MOLL FLANDERS by Daniel Defoe
Daniel Defoe’s satire is drier than Canary sack, and credulous readers have ere been known to swallow it whole. His pamphlet, The Shortest Way with the Dissenters, called for the crucifixion of Presbyterians, a suit so glaringly ironic that it could have been taken in earnest only by High Churchers; and so it was. These gullible Tories, to redress their embarrassment, felt justified in committing Mr Defoe to Newgate, standing him three times in the pillory, and bankrupting his brick-&-tile-works. I wonder how they will wear Moll Flanders, a true account concerning the decency of sinners and the doubtful purpose of the church in a mercantile society.
The frontispiece proclaims that the heroine of this biography was born in Newgate Prison, was twelve year a whore, five times a wife, and twelve year a thief, after all of which she repented. Throughout these travails she is used with great kindness by all she consorts with, whether bankers or low criminals, gentlemen or debauchers, sea-captains or prostitutes. It is the world that is wicked, not these that dwell in it, and their goodness derives from fellow-feeling, not the pulpit.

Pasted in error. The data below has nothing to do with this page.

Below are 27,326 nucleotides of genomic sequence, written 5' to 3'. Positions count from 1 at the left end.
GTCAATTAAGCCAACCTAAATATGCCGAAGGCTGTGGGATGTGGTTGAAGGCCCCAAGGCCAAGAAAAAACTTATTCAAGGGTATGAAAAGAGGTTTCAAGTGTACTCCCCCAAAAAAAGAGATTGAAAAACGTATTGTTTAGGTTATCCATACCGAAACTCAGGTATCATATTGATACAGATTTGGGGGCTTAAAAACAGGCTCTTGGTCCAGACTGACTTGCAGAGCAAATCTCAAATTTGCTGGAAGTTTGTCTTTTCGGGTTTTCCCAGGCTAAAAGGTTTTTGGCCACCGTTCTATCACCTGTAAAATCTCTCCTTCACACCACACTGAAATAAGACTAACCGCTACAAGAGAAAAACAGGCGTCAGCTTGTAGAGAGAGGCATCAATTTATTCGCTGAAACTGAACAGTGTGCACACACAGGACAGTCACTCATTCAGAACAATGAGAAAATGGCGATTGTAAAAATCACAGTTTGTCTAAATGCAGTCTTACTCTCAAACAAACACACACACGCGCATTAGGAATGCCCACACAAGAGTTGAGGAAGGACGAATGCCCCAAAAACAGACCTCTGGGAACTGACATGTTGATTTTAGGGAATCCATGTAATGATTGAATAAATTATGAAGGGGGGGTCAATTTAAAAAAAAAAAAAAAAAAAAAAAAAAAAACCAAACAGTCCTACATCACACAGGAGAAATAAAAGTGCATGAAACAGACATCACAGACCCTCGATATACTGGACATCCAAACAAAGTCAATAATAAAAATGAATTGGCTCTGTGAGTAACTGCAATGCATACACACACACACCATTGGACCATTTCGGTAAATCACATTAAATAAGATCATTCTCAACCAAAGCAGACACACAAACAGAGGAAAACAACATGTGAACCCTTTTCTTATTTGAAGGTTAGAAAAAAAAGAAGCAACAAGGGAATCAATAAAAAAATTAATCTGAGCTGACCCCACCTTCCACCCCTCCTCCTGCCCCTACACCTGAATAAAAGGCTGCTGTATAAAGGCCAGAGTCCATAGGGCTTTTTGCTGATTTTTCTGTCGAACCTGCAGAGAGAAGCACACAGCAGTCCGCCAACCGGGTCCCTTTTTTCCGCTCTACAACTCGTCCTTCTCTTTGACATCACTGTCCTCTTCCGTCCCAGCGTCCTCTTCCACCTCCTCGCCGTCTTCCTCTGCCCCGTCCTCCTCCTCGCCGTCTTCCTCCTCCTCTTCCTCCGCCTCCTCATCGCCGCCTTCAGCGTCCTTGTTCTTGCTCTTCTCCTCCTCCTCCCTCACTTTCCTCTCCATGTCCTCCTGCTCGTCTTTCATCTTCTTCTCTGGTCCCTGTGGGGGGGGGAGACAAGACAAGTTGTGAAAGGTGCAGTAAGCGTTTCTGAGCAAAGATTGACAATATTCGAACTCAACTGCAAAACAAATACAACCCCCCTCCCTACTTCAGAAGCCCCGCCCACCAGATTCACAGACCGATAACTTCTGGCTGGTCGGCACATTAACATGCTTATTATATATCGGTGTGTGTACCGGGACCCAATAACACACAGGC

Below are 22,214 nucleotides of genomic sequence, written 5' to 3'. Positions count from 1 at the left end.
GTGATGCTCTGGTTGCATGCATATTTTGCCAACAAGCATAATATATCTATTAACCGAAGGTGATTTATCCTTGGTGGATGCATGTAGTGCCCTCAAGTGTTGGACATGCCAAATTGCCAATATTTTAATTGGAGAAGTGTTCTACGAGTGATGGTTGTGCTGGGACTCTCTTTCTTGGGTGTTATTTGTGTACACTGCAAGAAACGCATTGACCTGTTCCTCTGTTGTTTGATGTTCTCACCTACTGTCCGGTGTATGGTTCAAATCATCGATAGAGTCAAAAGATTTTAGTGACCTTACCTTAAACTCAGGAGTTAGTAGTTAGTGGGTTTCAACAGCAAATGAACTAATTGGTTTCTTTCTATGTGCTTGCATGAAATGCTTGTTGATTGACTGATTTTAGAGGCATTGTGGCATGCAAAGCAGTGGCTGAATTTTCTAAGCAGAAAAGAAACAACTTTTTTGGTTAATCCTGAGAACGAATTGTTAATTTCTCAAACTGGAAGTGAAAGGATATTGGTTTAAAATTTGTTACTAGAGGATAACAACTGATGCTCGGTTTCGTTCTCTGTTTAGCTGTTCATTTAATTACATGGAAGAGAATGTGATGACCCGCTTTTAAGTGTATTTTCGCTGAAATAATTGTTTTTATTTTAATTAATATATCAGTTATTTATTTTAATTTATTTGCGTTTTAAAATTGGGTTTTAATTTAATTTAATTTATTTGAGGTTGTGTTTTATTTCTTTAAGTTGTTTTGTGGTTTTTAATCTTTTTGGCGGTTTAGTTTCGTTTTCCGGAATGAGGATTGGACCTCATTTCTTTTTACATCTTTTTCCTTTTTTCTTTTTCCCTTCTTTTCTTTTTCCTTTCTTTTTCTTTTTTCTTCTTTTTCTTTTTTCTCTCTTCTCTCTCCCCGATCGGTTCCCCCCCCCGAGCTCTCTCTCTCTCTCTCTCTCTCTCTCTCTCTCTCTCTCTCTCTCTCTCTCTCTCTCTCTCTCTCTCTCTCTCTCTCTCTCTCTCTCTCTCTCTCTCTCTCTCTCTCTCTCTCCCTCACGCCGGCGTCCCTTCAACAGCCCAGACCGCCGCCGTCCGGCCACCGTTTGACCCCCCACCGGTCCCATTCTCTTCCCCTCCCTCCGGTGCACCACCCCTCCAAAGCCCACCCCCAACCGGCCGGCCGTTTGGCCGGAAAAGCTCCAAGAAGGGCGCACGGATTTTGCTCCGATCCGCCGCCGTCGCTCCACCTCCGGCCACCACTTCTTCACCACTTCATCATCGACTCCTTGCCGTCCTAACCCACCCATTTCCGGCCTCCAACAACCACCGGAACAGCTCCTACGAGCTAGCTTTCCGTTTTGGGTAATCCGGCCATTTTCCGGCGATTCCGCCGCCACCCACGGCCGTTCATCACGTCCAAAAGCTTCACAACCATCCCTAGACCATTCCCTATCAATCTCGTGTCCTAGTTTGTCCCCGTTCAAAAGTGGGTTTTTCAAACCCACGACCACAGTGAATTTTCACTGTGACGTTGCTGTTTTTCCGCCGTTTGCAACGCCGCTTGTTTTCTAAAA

In the case of marriage, Moll finds that she is but a commodity in a market place, and an under-valued one at that; yet the world says she can not live without a husband, or money, and if she lacks one, she must get the other. Moll seeks out men in order to live; yet she cares for them all, though rarely so far as to grieve for them after. These good-hearted souls, her husbands, variously dying, deserting, or turning out to be her brother, leave Moll alone at the age of fifty, upon which she utters a feeble prayer: ‘Give me not poverty, lest I steal,’ before becoming the most accomplished thief in all London.
It is a sure walk, though not a short one, nor a straight one, from there back to Newgate, where she was born, and now lies under sentence of death. At this low ebb she finds God, and begins to look back at her life with abhorrence, and finally repents of it. This, at least, until she is reprieved and meets up again with an old husband, upon which she charms and dissembles her way to Virginia, where she and the husband become rich without ever setting foot in church nor opening a Bible. Defoe revisits the notion of penitence, for an ironical sting in the tail, while being content meerly to have left Moll well set up at home, which is all she had long strived for.
Moll Flanders is printed by Mr W. Chetwood, at Cato’s-Head in Russel-street, Covent-Garden, and costs ten Our Fathers at any High Anglican confessional.